Published on January 31, 2013
On January 31, 1928 — today in aviation history — the US Postmaster, Mr. Harry S. New, issued a Federal Government order to all US Mail contractors to climb to higher altitudes before flying over the small town of Garrettsville, Ohio. His reasoning was simple — based on a complaint received in the mail, he intended to reduce the effect of noise on a commercial business known as the Cackle Corner Poultry Farm. From this single order, however, the US Government and its judicial system were brought into a pitched battled of claims and counter-claims that would ultimately pit landowners against aviation interests. At stake was a singularly devastating question — did landowners have ownership rights to the airspace above their properties and, if so, how high? Indeed, what started at Cackle Corner would soon expand to become one commercial aviation’s greatest challenges in history.
The Cackle Corner Incident
It all began on a poultry farm. With the award of a new air mail contract, a new commercial air carrier called National Air Transport Co. (NAT) began flying twice daily overhead on their New York to Chicago route. Most of the time, they flew at fairly high altitudes, but sometimes, such as when low clouds forced the air mail planes down low to scud run under the clouds, they would pass low over the Cackle Corner Poultry Farm. The farmer observed that his chickens were noticeably agitated whenever the flights passed overhead. From there, it didn’t take long for him to log a decrease in overall egg production. As summed up in TIME Magazine in early 1928, the problem had reached a critical stage:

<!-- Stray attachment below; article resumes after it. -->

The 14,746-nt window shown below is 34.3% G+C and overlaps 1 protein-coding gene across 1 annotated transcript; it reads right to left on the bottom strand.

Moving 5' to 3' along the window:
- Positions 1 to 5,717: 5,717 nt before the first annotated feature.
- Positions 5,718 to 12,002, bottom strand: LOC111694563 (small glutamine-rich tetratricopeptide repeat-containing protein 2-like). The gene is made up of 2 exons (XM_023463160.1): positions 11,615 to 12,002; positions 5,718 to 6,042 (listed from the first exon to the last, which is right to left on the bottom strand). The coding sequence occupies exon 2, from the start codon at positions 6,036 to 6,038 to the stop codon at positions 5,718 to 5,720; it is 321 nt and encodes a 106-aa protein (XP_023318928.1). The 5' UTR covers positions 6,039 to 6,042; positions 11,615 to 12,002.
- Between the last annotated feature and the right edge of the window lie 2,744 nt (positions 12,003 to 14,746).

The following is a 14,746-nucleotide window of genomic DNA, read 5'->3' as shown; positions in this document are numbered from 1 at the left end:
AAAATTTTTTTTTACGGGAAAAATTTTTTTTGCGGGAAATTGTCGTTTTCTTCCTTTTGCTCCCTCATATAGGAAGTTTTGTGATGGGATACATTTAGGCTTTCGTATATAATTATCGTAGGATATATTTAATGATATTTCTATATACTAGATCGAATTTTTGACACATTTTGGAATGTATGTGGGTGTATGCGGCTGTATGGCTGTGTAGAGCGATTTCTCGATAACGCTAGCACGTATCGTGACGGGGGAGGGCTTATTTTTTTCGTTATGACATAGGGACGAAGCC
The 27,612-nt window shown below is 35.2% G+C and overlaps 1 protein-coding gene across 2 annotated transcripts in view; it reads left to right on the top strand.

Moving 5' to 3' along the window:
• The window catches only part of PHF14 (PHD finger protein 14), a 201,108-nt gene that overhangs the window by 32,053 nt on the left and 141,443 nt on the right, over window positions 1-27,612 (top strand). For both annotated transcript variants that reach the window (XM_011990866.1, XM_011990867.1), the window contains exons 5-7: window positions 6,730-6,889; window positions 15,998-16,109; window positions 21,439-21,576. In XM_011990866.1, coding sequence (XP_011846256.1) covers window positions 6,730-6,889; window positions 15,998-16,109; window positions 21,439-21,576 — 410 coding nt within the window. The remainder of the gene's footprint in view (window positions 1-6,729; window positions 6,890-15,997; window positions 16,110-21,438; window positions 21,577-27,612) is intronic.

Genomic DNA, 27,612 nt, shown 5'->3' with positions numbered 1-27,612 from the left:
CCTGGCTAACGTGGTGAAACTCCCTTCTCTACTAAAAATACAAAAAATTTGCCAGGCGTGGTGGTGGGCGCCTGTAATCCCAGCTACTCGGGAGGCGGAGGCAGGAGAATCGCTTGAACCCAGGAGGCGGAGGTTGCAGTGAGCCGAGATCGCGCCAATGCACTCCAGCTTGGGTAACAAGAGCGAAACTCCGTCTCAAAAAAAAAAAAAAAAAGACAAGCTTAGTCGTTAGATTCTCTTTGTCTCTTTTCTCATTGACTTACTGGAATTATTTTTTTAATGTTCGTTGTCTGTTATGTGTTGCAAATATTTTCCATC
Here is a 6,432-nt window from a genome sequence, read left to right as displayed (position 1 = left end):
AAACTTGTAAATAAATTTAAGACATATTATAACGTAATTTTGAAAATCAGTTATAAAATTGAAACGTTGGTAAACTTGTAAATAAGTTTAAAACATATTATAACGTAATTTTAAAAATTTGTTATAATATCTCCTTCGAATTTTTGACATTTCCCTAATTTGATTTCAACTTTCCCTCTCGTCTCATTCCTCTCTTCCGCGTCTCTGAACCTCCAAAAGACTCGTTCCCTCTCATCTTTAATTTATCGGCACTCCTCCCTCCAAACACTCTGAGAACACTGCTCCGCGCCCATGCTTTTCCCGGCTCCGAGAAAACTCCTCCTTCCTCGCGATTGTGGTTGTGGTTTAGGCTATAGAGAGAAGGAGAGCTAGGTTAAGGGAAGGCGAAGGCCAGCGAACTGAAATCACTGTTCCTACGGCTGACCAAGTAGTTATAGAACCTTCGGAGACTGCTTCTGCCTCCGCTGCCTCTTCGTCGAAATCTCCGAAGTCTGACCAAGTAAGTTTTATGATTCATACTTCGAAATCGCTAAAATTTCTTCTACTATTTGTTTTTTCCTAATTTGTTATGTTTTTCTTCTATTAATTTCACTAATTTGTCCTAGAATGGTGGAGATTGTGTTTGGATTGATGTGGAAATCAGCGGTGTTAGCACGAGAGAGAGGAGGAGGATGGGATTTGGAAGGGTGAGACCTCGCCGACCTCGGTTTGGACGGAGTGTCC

Twenty-five hundred hens of the Cackle Corner Poultry Farm at Garrettsville, Ohio, cocked a frightened eye, ran wildly about the barnyard, bumped into, trampled on, injured one another. Next day they did not lay so many eggs. Reason: hens have ears (not visible to the casual observer) and they heard the ear-splitting roar of a low-flying airplane carrying U. S. mail. This roar came twice daily and began to interfere with the profits of the proprietor of the Cackle Corner Poultry Farm. So he wrote a protest last week to U. S. Postmaster General Harry S. New….
The problem was detailed in clear terms in the poultry farmer’s letter, which read:
“I am a poultry raiser keeping about 2,500 Longhorn hens. About once in two or three weeks an airplane, sometimes it is a U.S. mail plane, flies over my place so low that the hens become so frightened that they pile up, thus injuring each other and my egg yield drops one or two hundred eggs per day, and by the time I get them back to normal along comes another low flying machine and sends the egg yield down again…. The loss to me is so great that I fear it may put me out of business. I wondered if the planes could not be requested to fly higher.”